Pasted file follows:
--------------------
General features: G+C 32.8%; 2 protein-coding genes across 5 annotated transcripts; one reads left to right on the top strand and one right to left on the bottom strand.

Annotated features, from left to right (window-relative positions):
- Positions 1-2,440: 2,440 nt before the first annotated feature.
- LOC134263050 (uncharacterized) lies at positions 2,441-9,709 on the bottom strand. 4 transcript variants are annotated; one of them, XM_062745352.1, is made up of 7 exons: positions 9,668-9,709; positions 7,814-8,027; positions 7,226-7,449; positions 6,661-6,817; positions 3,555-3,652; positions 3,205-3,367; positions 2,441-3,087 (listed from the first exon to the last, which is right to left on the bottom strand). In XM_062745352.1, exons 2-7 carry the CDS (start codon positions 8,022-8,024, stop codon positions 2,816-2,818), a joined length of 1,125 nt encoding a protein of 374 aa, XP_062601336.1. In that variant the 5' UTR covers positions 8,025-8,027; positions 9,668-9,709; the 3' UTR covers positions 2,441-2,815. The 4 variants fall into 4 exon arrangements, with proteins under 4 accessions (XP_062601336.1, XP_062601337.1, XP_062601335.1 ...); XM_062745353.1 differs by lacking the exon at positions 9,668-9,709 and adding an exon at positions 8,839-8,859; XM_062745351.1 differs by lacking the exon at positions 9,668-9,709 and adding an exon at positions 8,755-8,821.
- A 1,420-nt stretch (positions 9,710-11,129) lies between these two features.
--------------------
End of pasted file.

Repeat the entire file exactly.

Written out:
General features: G+C 32.8%; 2 protein-coding genes across 5 annotated transcripts; one reads left to right on the top strand and one right to left on the bottom strand.

Annotated features, from left to right (window-relative positions):
- Positions 1-2,440: 2,440 nt before the first annotated feature.
- LOC134263050 (uncharacterized) lies at positions 2,441-9,709 on the bottom strand. 4 transcript variants are annotated; one of them, XM_062745352.1, is made up of 7 exons: positions 9,668-9,709; positions 7,814-8,027; positions 7,226-7,449; positions 6,661-6,817; positions 3,555-3,652; positions 3,205-3,367; positions 2,441-3,087 (listed from the first exon to the last, which is right to left on the bottom strand). In XM_062745352.1, exons 2-7 carry the CDS (start codon positions 8,022-8,024, stop codon positions 2,816-2,818), a joined length of 1,125 nt encoding a protein of 374 aa, XP_062601336.1. In that variant the 5' UTR covers positions 8,025-8,027; positions 9,668-9,709; the 3' UTR covers positions 2,441-2,815. The 4 variants fall into 4 exon arrangements, with proteins under 4 accessions (XP_062601336.1, XP_062601337.1, XP_062601335.1 ...); XM_062745353.1 differs by lacking the exon at positions 9,668-9,709 and adding an exon at positions 8,839-8,859; XM_062745351.1 differs by lacking the exon at positions 9,668-9,709 and adding an exon at positions 8,755-8,821.
- A 1,420-nt stretch (positions 9,710-11,129) lies between these two features.